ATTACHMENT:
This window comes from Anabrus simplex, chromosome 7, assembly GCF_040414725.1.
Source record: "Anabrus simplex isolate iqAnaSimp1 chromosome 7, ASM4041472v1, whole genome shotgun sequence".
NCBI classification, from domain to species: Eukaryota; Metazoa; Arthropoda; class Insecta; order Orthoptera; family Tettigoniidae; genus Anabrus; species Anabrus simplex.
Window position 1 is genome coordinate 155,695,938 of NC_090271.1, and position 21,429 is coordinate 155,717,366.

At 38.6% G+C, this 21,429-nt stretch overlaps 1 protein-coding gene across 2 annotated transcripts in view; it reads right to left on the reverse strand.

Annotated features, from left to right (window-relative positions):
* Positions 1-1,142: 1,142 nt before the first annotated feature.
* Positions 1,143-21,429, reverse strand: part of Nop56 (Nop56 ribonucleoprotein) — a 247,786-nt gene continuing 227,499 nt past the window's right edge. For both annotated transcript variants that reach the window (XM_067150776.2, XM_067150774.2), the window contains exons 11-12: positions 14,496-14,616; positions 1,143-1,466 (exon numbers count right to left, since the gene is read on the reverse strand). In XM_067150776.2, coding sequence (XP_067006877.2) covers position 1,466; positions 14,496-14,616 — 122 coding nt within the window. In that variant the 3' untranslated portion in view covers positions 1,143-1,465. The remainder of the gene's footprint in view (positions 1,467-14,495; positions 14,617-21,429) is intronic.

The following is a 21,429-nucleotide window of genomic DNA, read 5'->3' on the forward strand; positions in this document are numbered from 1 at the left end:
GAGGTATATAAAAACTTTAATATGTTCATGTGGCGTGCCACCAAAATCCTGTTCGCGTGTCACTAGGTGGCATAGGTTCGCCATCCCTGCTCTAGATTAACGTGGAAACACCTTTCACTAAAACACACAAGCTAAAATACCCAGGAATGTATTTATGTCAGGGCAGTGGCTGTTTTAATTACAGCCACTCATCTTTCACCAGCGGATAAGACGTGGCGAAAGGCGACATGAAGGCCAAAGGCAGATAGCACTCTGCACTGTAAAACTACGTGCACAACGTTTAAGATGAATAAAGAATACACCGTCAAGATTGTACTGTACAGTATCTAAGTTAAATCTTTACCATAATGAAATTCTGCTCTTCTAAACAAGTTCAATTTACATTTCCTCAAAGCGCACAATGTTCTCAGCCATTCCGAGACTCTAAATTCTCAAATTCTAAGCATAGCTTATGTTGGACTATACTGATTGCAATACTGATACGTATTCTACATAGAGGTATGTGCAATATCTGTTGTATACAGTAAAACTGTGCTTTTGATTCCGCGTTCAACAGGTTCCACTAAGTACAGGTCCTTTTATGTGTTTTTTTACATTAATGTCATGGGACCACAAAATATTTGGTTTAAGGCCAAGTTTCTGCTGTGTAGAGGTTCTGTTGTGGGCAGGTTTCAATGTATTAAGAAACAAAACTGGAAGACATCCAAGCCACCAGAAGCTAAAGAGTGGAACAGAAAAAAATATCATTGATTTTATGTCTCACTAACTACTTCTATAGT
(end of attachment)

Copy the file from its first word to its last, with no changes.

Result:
This window comes from Anabrus simplex, chromosome 7, assembly GCF_040414725.1.
Source record: "Anabrus simplex isolate iqAnaSimp1 chromosome 7, ASM4041472v1, whole genome shotgun sequence".
NCBI classification, from domain to species: Eukaryota; Metazoa; Arthropoda; class Insecta; order Orthoptera; family Tettigoniidae; genus Anabrus; species Anabrus simplex.
Window position 1 is genome coordinate 155,695,938 of NC_090271.1, and position 21,429 is coordinate 155,717,366.

At 38.6% G+C, this 21,429-nt stretch overlaps 1 protein-coding gene across 2 annotated transcripts in view; it reads right to left on the reverse strand.

Annotated features, from left to right (window-relative positions):
* Positions 1-1,142: 1,142 nt before the first annotated feature.
* Positions 1,143-21,429, reverse strand: part of Nop56 (Nop56 ribonucleoprotein) — a 247,786-nt gene continuing 227,499 nt past the window's right edge. For both annotated transcript variants that reach the window (XM_067150776.2, XM_067150774.2), the window contains exons 11-12: positions 14,496-14,616; positions 1,143-1,466 (exon numbers count right to left, since the gene is read on the reverse strand). In XM_067150776.2, coding sequence (XP_067006877.2) covers position 1,466; positions 14,496-14,616 — 122 coding nt within the window. In that variant the 3' untranslated portion in view covers positions 1,143-1,465. The remainder of the gene's footprint in view (positions 1,467-14,495; positions 14,617-21,429) is intronic.

The following is a 21,429-nucleotide window of genomic DNA, read 5'->3' on the forward strand; positions in this document are numbered from 1 at the left end:
GAGGTATATAAAAACTTTAATATGTTCATGTGGCGTGCCACCAAAATCCTGTTCGCGTGTCACTAGGTGGCATAGGTTCGCCATCCCTGCTCTAGATTAACGTGGAAACACCTTTCACTAAAACACACAAGCTAAAATACCCAGGAATGTATTTATGTCAGGGCAGTGGCTGTTTTAATTACAGCCACTCATCTTTCACCAGCGGATAAGACGTGGCGAAAGGCGACATGAAGGCCAAAGGCAGATAGCACTCTGCACTGTAAAACTACGTGCACAACGTTTAAGATGAATAAAGAATACACCGTCAAGATTGTACTGTACAGTATCTAAGTTAAATCTTTACCATAATGAAATTCTGCTCTTCTAAACAAGTTCAATTTACATTTCCTCAAAGCGCACAATGTTCTCAGCCATTCCGAGACTCTAAATTCTCAAATTCTAAGCATAGCTTATGTTGGACTATACTGATTGCAATACTGATACGTATTCTACATAGAGGTATGTGCAATATCTGTTGTATACAGTAAAACTGTGCTTTTGATTCCGCGTTCAACAGGTTCCACTAAGTACAGGTCCTTTTATGTGTTTTTTTACATTAATGTCATGGGACCACAAAATATTTGGTTTAAGGCCAAGTTTCTGCTGTGTAGAGGTTCTGTTGTGGGCAGGTTTCAATGTATTAAGAAACAAAACTGGAAGACATCCAAGCCACCAGAAGCTAAAGAGTGGAACAGAAAAAAATATCATTGATTTTATGTCTCACTAACTACTTCTATAGT